Search hard enough and you can find instances of fancy camerawork and editing among the scores of films that made up Howard Hawk’s five-decade career. But search for them you must, because this most direct of directors generally shunned film technique that called attention to itself.
When it came to making use of the extravagant filmic means at a director’s beck and call, Hawks — who was born 117 years ago this week — was no Welles or Hitchcock, Kubrick or Scorsese; yet he was their equal, and in many instances, their better.
From the silent era to the Sixties, Hawks prided himself a no-nonsense storyteller and, above all, a professional moviemaker on whom any studio could trust to deliver. The genre was of little importance: be it a Western, a crime story, a war tale, a musical, a historical epic, a screwball comedy or what have you, Hawks was there to get…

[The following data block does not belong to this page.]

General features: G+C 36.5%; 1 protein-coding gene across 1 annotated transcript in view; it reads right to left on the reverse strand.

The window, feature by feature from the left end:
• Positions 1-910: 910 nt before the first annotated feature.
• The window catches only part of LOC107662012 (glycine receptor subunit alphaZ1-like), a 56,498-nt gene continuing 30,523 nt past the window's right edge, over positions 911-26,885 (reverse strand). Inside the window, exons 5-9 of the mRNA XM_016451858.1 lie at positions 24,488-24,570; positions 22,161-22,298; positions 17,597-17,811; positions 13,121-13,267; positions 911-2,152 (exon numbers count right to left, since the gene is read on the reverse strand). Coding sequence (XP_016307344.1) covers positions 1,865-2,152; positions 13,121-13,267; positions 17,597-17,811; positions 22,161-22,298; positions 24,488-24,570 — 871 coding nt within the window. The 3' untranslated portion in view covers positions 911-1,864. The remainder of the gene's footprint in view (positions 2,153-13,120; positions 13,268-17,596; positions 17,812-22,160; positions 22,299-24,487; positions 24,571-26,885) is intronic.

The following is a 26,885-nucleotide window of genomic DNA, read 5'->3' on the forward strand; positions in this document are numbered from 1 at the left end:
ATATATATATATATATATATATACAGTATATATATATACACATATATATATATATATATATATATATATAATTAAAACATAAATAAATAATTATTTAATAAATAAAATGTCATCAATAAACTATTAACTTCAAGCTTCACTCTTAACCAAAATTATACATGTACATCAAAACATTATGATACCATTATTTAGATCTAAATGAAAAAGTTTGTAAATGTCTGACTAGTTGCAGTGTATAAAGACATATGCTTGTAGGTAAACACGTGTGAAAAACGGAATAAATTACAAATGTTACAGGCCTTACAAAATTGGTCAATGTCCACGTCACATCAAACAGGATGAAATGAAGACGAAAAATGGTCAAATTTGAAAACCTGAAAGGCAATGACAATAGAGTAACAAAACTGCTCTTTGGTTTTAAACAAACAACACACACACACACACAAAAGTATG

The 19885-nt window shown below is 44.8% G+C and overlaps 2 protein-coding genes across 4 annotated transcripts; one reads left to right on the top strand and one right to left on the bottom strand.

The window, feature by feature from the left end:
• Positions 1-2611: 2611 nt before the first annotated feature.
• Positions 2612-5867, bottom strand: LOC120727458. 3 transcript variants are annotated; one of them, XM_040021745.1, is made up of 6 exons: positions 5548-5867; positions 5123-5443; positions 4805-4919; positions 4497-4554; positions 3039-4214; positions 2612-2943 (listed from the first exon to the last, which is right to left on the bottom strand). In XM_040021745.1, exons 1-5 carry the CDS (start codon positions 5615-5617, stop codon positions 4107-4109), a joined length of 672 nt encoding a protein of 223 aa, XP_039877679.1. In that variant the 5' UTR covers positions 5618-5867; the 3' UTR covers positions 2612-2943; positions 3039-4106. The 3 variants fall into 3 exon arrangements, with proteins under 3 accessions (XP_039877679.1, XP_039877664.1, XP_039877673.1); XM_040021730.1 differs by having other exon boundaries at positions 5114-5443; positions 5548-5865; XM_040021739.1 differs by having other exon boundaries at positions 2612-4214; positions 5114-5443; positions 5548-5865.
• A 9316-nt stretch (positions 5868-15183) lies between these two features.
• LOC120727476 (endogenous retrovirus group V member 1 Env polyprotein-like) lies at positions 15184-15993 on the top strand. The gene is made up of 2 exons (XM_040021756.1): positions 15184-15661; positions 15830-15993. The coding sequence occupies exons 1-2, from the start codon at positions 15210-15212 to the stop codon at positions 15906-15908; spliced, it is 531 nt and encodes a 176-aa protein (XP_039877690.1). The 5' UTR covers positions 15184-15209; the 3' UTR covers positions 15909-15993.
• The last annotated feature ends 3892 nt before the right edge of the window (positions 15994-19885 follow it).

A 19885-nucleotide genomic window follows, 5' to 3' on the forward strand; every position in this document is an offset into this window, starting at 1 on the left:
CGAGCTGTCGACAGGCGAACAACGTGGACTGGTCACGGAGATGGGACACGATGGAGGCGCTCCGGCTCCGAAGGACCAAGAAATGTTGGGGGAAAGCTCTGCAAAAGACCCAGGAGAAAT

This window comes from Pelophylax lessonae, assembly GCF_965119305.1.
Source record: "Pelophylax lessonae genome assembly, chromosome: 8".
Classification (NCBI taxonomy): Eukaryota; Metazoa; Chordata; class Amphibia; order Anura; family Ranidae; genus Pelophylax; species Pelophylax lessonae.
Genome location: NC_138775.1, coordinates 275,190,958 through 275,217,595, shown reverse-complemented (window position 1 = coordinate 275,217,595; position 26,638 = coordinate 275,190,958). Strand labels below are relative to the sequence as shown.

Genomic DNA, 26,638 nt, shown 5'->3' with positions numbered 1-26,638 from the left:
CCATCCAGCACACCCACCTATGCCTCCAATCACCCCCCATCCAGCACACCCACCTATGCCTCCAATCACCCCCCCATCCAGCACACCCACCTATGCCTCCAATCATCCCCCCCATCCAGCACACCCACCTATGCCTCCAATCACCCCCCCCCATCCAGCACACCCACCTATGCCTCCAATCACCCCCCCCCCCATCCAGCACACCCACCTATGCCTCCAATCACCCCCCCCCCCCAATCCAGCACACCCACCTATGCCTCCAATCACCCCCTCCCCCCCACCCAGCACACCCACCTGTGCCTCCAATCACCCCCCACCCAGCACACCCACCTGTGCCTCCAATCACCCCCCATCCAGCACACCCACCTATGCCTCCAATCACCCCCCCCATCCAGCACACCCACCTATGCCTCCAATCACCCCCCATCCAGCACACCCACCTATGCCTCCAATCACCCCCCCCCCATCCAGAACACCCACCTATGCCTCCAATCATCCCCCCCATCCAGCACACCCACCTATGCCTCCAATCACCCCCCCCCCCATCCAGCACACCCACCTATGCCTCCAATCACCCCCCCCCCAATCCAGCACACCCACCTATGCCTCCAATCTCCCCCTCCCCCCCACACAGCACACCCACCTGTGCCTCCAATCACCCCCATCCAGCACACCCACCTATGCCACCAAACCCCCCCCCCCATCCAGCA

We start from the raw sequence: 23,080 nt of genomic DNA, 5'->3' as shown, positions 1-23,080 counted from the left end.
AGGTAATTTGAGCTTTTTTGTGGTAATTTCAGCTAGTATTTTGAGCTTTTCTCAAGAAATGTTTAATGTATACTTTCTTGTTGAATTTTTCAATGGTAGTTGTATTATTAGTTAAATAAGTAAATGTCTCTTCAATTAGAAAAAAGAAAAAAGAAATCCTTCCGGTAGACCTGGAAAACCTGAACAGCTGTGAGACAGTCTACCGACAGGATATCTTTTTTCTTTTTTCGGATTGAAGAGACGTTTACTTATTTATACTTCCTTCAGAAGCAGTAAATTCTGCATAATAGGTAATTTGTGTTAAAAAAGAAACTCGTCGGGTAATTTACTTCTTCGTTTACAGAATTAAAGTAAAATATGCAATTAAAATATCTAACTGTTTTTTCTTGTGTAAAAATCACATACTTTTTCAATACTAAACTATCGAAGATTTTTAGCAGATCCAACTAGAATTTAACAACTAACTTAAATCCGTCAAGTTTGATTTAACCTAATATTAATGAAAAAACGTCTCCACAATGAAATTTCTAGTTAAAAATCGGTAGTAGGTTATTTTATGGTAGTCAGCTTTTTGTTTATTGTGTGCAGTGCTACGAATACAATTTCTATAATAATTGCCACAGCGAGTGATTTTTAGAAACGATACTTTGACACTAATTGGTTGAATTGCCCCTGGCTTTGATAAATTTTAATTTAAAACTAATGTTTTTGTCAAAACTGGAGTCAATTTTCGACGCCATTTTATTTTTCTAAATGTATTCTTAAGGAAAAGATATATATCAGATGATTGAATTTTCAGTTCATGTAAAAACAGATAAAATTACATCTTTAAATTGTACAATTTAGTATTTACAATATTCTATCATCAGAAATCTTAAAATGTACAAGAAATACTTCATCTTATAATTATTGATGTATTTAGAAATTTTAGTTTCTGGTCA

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Grainy sonar images depicting a narrow, 22-ft. long object found some 600 feet below sea level in the Pacific Ocean may show the remains of the Lockheed Electra plane flown by Amelia Earhart. The world-famous aviator and her navigator, Fred Noonan, disappeared on July 2, 1937, somewhere near Nikumaroro Island in the western Pacific Ocean. Five years after successfully crossing the Atlantic on a solo flight at age 34, the airwoman was attempting to circumnavigate the globe along the equator.
First reported by Discovery News on Wednesday, the images were released by the organization best known for hunting down the truth behind Amelia Earhart’s last flight, The International Group for Historic Aircraft Recovery (TIGHAR). Although the images were taken on June 15, 2012 in the waters off Nikumaroro Island (then known as Gardner Island), it was not until the group posted them to an online forum in March…
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